All night, Lal scoured through the 223-page book Khera had gifted him with a personal inscription "To Mr Amrit Lal—Let's together make the country proud." He discovered, to his rage, at least 34 instances where sentences and even paragraphs from his own book—a 177-page crusade against corruption—had been lifted almost verbatim. "Even an acronym I had coined, RNI, he has stolen as a subtitle. I had used a verse by Iqbal in my book which Khushwant Singh translated specially for me into English. Khera passes it off as his own. Nor is it a coincidence that the only other poem I used in my book—Joshua Holland's God, Give Us Men—appears in his book as well, again without acknowledging the poet."
Lal confronted Khera with the evidence he had dug up. In a letter he e-mailed the next day, Lal wrote: "I went through your book Freedom Is Not Free at one go and find surfeit of scissor-and-paste work from my book India: Enough is Enough."
"I give below page wise, para wise account of lift-and-shift craftsmanship. (He gives 34 instances)."
Khera's response to this missive was silence. Lal then dashed off an e-mail to Khera's publisher, Rajiv Beri of Macmillans. That too did not draw a response. A week later, Lal followed it up with another letter to Beri claiming that even the title of Khera's book had been lifted from that written by Ralph M. Hockley (Pub. Brockton, Copyright: Jan 31, 2001—ISBN 188791840xx). Clearly he meant business. Beri's reply came almost instantaneously: "Dear Mr Lal, On receipt of your earlier email I had contacted my Delhi editorial to look into this as it came as a complete surprise. I am also forwarding your mail to Mr Khera who as the author is best equipped to respond to you."
With the publisher washing his hands of the affair, (when contacted, no one from Macmillan was prepared to comment), Khera had no option but to talk to his tormentor. Says Lal: "He called me on June 18, saying how much he respected me and that I was like his elder brother. All he'd say about my letter was: what do you advise me to do? He offered to acknowledge the facts and give credit for taking the lines from my book. But I kept telling him I wanted a line-by-line reply to my letter." Khera agreed to reply to Lal's allegations within six days. It took 12 days, and it was what Lal calls "a lawyered document." In the letter, CCed to his publisher, Khera categorically denies Lal's allegation of plagiarism, saying, "as a matter of habit, I make notes of ideas and concepts that come to mind, which can be developed further.... Many examples, and anecdotes are the result of a collection from various sources over the last 25 years. Unfortunately, the sources were not always noted or available; hence it became impractical to provide an accurate acknowledgement."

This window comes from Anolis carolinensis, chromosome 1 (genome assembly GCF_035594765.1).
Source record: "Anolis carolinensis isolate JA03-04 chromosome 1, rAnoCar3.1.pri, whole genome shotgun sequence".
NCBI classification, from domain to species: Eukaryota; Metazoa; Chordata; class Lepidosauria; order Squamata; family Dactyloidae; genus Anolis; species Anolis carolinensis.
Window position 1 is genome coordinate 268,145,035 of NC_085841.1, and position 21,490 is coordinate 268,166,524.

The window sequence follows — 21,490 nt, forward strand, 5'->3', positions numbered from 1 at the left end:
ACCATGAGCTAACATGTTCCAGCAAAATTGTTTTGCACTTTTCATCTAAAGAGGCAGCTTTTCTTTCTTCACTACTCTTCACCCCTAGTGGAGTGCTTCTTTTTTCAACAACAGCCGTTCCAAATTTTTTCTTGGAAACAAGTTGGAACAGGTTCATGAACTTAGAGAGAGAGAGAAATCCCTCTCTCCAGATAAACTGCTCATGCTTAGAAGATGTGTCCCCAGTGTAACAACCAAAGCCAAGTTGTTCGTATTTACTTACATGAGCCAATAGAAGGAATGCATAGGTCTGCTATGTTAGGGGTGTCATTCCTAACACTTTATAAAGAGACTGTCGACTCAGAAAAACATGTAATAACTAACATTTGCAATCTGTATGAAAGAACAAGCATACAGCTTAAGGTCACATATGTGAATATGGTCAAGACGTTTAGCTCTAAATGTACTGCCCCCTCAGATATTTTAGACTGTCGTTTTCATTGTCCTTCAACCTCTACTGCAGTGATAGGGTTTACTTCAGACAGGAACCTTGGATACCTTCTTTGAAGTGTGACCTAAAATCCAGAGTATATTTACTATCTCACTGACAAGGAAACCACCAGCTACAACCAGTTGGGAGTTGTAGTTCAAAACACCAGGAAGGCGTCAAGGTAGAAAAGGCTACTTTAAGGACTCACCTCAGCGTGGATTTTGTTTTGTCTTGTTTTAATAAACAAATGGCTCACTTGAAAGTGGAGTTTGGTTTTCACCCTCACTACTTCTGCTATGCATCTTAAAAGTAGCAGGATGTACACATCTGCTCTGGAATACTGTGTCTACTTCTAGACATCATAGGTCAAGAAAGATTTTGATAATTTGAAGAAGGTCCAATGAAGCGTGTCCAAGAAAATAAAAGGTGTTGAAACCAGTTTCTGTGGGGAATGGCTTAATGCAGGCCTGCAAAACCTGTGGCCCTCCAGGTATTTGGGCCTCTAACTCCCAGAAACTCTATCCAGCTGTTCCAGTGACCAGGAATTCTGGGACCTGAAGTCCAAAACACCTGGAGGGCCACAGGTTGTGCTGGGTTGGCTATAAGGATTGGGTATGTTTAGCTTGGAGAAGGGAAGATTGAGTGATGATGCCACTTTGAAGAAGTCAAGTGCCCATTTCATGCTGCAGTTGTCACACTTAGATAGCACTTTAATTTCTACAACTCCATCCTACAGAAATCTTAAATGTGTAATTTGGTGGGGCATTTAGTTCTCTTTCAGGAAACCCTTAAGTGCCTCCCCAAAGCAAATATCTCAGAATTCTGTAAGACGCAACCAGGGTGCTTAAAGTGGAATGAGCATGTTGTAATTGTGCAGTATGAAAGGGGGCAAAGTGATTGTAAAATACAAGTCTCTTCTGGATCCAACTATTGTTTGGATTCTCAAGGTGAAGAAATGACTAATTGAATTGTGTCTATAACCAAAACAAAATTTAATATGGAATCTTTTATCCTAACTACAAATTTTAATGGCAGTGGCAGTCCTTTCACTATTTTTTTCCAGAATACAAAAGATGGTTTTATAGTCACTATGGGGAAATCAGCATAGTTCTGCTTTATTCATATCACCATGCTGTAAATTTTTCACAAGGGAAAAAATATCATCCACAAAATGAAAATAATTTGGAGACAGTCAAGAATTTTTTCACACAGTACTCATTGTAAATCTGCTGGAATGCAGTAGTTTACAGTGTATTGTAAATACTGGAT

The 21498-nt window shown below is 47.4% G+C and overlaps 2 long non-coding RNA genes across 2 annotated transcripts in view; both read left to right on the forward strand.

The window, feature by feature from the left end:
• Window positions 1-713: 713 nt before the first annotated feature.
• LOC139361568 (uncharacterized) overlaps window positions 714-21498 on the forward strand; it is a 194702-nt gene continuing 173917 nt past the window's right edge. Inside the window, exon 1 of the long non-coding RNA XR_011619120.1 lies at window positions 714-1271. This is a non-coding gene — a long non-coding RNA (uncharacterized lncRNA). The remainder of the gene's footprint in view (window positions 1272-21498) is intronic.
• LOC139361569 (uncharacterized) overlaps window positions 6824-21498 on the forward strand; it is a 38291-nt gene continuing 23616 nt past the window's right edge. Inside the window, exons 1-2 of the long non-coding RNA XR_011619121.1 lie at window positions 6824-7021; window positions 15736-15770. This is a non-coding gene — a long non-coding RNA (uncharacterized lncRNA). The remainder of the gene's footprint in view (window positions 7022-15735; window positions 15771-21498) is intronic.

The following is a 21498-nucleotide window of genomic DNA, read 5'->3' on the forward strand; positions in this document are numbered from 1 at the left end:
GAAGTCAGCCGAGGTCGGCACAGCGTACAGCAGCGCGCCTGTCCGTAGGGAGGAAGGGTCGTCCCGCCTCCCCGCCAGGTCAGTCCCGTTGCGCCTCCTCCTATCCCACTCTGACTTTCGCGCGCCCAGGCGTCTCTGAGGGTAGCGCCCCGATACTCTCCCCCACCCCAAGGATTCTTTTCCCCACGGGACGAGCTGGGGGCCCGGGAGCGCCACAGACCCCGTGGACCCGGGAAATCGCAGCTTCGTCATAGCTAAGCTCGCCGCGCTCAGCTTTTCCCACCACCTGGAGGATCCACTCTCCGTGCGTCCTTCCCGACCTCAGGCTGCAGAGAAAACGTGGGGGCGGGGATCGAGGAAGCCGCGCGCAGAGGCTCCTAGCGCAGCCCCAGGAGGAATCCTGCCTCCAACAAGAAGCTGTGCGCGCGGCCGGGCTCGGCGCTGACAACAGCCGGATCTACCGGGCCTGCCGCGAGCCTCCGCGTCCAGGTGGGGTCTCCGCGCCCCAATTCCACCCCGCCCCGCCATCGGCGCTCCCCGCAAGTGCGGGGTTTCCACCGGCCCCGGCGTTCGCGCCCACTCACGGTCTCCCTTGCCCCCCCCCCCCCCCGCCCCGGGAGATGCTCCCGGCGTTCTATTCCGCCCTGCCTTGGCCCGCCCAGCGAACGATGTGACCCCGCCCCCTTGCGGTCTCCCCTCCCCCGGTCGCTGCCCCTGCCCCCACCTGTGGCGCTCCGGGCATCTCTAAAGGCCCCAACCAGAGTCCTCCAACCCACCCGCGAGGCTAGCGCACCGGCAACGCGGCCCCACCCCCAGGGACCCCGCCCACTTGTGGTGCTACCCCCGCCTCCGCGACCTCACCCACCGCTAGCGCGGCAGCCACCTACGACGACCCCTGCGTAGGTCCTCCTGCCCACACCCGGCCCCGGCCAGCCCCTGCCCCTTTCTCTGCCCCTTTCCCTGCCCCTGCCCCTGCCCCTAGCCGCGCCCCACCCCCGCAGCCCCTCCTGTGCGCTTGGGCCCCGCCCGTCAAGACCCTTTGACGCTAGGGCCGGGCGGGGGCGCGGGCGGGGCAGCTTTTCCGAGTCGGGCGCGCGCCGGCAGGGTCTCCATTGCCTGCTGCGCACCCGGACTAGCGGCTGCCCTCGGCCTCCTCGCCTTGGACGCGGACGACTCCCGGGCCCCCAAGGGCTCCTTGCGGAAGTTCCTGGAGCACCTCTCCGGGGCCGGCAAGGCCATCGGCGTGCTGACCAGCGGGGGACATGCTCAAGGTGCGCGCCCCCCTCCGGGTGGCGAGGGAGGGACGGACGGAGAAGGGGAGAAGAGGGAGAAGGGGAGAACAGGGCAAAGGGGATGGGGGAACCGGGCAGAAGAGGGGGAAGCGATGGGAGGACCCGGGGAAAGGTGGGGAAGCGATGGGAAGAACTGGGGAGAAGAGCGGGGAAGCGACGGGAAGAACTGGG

But there was a small conciliatory gesture to Lal: "Having said so, I appreciate your having brought to our attention some sentences from your book for which giving a credit escaped our attention. It may have been totally an oversight and without prejudice. Since you have brought the same to our attention, I shall acknowledge and give credit to you in our next edition." Khera concluded with the hope that "with this, the matter should come to rest. I look forward to a great relationship in the future." It was a hope destined to die. Lal's response was to both go public and approach a lawyer in Delhi. "Khera has filed a caveat in court so I sought legal help," he explains.
When Outlook contacted Khera in Delhi, he explained how these "lapses" occur: "It is not possible to acknowledge all the sources in my book, there are far too many." Khera summoned one of his team of "researchers," who explained: "My job is to input into the computer the newspaper cuttings that Sir gives us. Sometimes there is an oversight and we forget to put the date and name of newspaper." But 34 instances from the same book? "There is no copyright on either titles or individual sentences, unless you patent them as your trademark," Khera asserts. "Borrowing from many sources and creating a new work is absolutely not an infringement of copyright."
But how do you create a new work, counters Lal, when most of the book is borrowed material. "Even in his bestselling You Can Win, it's 73 per cent anectodes and jokes (82 anecdotes, almost all of them unacknowledged, in 290 pages). The rest is quotes (90) and one-liners and poems (13) of which five are not acknowledged."
What shocked Lal was Khera's negligence about readapting the material he had pinched. References to Americanisms like prairie chicken, Hudson River, Calgary Towers, Harvard University studies pop up at regular intervals, and at one place, as Lal points out, Khera even refers to America as "our nation."
"What would you do in my place?" Lal had asked—rhetorically, of course—in his first letter to Khera, "rue, sue, go to the press, advise your publishers?" In the end, the crusader whose old book is suddenly promising to bring unexpected gains, decided to take all those options and one more: an out-of-court settlement for a sum which he says he will donate to the Missionaries of Charity. If Khera is to be believed, Lal wants nothing less than
Rs 25 lakh as compensation. It's a sum handsome enough to send other writers scurrying to pick up Khera's books in the hope of finding more such lapses.